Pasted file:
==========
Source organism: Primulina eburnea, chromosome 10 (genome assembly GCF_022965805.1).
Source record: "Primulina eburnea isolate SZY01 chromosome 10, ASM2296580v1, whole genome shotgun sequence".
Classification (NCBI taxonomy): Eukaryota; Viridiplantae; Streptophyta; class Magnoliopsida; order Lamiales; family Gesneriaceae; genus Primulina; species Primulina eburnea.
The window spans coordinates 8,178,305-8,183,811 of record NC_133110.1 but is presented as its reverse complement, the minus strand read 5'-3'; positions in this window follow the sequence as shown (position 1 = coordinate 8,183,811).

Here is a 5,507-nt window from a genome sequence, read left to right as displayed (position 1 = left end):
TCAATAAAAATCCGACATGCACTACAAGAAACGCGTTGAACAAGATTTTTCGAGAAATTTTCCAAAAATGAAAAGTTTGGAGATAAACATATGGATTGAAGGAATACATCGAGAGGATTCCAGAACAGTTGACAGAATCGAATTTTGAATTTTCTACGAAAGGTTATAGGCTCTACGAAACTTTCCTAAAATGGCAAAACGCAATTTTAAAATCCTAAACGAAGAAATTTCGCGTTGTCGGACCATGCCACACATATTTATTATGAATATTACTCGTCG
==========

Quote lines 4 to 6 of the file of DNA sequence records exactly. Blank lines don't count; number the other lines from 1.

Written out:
The window spans coordinates 8,178,305-8,183,811 of record NC_133110.1 but is presented as its reverse complement, the minus strand read 5'-3'; positions in this window follow the sequence as shown (position 1 = coordinate 8,183,811).

Here is a 5,507-nt window from a genome sequence, read left to right as displayed (position 1 = left end):
TCAATAAAAATCCGACATGCACTACAAGAAACGCGTTGAACAAGATTTTTCGAGAAATTTTCCAAAAATGAAAAGTTTGGAGATAAACATATGGATTGAAGGAATACATCGAGAGGATTCCAGAACAGTTGACAGAATCGAATTTTGAATTTTCTACGAAAGGTTATAGGCTCTACGAAACTTTCCTAAAATGGCAAAACGCAATTTTAAAATCCTAAACGAAGAAATTTCGCGTTGTCGGACCATGCCACACATATTTATTATGAATATTACTCGTCG